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The Journal Gazette

Wednesday, March 16, 2016 10:36 am

GOP brass near deal on religion law

Niki Kelly The Journal Gazette

INDIANAPOLIS – Republican lawmakers appeared to reach a tentative deal late Wednesday night to clarify a controversial religious freedom law that has led to a flurry of negative coverage and economic damage.

“We’ve had a very productive discussion, and it’s my hope that we meet our goal tomorrow of coming to a successful conclusion,” said House Speaker Brian Bosma.

He hopes to publicly announce the proposal this morning. Both the House and Senate would have to approve the fix.

The news came after leaders spent most of the day in private meetings. Gov. Mike Pence and his chief of staff were in some of the meetings, as were major business leaders.

Bosma and Senate President Pro Tem David Long, R-Fort Wayne, are trying to find a delicate balance between appeasing business leaders and officials concerned about boycotts, as well as conservative lawmakers and supporters who don’t want the law watered down.

A provision that’s under consideration was given to the Journal Gazette by a person involved in the discussions.

It says the new law does not “authorize a provider to refuse to offer or provide its services, facilities, use of public accommodations, or goods to any member of members of the general public on the basis of race, color, religion, ancestry, age, national origin, disability, sex, sexual orientation, gender identity or United States military Service.”

It also does not “establish a defense to a civil action or criminal prosecution for refusal by a provider to offer or provide its services, facilities, use of public accommodations, or goods to any member or members of the general public on the basis of race, color, religion, ancestry, age, national origin, disability, sex, sexual orientation, gender identity or United States military Service; or negate any rights available under the Constitution of the State of Indiana.”

Indiana Chamber of Commerce President Kevin Brinegar said the issue of gender identity was hanging up some lawmakers.

That term refers to a person’s sense of their own gender, regardless of their gender at birth.

“There are some words, I’m not clear if they are in or out,” Brinegar said. “That would make a big difference. I’m encouraged that it is trying to make a definitive statement that this new law cannot in any way be used to discriminate against any group.”

Senate Bill 101 was signed into law last week by Pence but doesn’t go into effect until July 1.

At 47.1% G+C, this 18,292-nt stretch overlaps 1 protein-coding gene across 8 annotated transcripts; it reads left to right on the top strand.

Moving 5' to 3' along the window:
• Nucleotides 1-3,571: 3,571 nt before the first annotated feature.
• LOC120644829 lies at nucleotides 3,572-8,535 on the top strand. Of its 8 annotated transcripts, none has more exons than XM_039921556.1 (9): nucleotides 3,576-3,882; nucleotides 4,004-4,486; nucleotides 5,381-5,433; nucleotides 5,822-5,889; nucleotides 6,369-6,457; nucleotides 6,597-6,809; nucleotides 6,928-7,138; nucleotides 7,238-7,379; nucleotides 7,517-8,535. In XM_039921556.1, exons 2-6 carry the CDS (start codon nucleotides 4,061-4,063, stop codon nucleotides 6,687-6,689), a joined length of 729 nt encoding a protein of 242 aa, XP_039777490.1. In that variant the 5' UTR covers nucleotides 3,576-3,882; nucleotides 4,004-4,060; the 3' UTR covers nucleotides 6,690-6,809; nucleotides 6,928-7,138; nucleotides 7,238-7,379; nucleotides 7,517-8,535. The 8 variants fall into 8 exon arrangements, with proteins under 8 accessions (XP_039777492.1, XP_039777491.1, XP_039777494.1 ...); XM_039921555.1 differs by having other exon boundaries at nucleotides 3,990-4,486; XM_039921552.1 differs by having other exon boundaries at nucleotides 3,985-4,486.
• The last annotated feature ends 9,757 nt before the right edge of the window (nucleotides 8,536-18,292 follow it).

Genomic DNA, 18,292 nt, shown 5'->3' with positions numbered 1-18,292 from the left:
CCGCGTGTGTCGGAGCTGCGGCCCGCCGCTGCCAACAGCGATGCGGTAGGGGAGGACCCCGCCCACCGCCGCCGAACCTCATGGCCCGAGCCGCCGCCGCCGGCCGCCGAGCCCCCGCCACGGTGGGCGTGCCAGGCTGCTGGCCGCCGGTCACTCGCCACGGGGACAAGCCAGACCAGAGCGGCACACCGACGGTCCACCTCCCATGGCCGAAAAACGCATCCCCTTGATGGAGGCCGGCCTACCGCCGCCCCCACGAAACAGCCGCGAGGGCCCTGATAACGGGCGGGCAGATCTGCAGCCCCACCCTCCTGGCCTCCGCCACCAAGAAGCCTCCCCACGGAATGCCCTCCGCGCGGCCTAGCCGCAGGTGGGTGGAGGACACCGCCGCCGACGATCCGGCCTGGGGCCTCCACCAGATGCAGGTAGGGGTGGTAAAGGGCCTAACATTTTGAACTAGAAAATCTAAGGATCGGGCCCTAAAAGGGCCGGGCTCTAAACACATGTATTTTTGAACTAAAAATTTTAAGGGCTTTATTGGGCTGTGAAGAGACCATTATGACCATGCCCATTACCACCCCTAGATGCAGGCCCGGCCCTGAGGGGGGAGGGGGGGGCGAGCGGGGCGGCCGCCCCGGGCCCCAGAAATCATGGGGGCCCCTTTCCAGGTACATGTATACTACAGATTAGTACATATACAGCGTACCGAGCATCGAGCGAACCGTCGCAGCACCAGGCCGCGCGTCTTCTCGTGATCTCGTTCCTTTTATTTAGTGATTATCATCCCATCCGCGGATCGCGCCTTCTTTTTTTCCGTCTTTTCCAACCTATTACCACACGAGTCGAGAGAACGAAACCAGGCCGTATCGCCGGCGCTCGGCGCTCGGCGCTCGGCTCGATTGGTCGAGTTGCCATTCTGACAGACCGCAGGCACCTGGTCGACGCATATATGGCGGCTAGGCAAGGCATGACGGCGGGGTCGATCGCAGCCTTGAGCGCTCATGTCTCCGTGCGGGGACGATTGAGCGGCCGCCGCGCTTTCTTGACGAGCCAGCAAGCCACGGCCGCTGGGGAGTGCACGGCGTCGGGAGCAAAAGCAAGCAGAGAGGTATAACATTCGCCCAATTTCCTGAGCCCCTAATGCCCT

It requires that judges apply a high level of scrutiny when deciding disputes between religious freedom and government rules and regulations. The federal government and 19 other states have similar laws, though not as broad.

But opponents fear businesses will use the law to refuse service to gays and lesbians.

Even if a measure is passed saying the Religious Freedom Restoration Act can’t be used as a legal defense or justification to deny service, that’s not the same as saying it’s illegal to deny service.

State law doesn’t include protections for sexual orientation, so discrimination can already happen in most of the state. A handful of cities, including Fort Wayne, have local ordinances providing protection for gays and lesbians.

But in any case, LGBT supporters are pushing for a full repeal of the law.

Brinegar said there might be enough votes to do so, but the question was whether those supporting the law would show up to give the chambers a quorum to operate. A bill passes with a simple majority of votes – 51 in the House and 26 in the Senate. But a quorum requires two-thirds.

Bosma said, “I think repeal is a mistake. It infers there is something wrong with the RFRA law, and I don’t think there is. We did start this session with that bill – to strengthen religious freedom – and we all think that’s the right thing.

“The question is removing the specter that’s been raised of discrimination of denial of service. That’s what we’re focusing on.”

The morning started with Long and Bosma in a meeting with Pence for about 30 minutes, but no deal or compromise was struck.

When they emerged, they both met with their GOP caucuses separately for several hours – delaying some legislative business scheduled.

When those meetings broke up – again with no agreement in place – Bosma and Long shuttered themselves back in the speaker’s office, where some key business leaders came for a meeting.

The major player was Mark Miles, CEO of Hulman & Company, which is composed of the Indianapolis Motor Speedway, Clabber Girl, INDYCAR and more.

They met for about an hour before the business group, including the Indianapolis Chamber of Commerce, left.

Pence Chief of Staff Jim Atterholt then came to Bosma’s office to meet with him and Long. Atterholt spent about almost an hour before leaving.

That’s when Republicans went back to have respective caucus meetings for several more hours. The House GOP members were mostly smiles when breaking up around 7:30 p.m.

nkelly@jg.net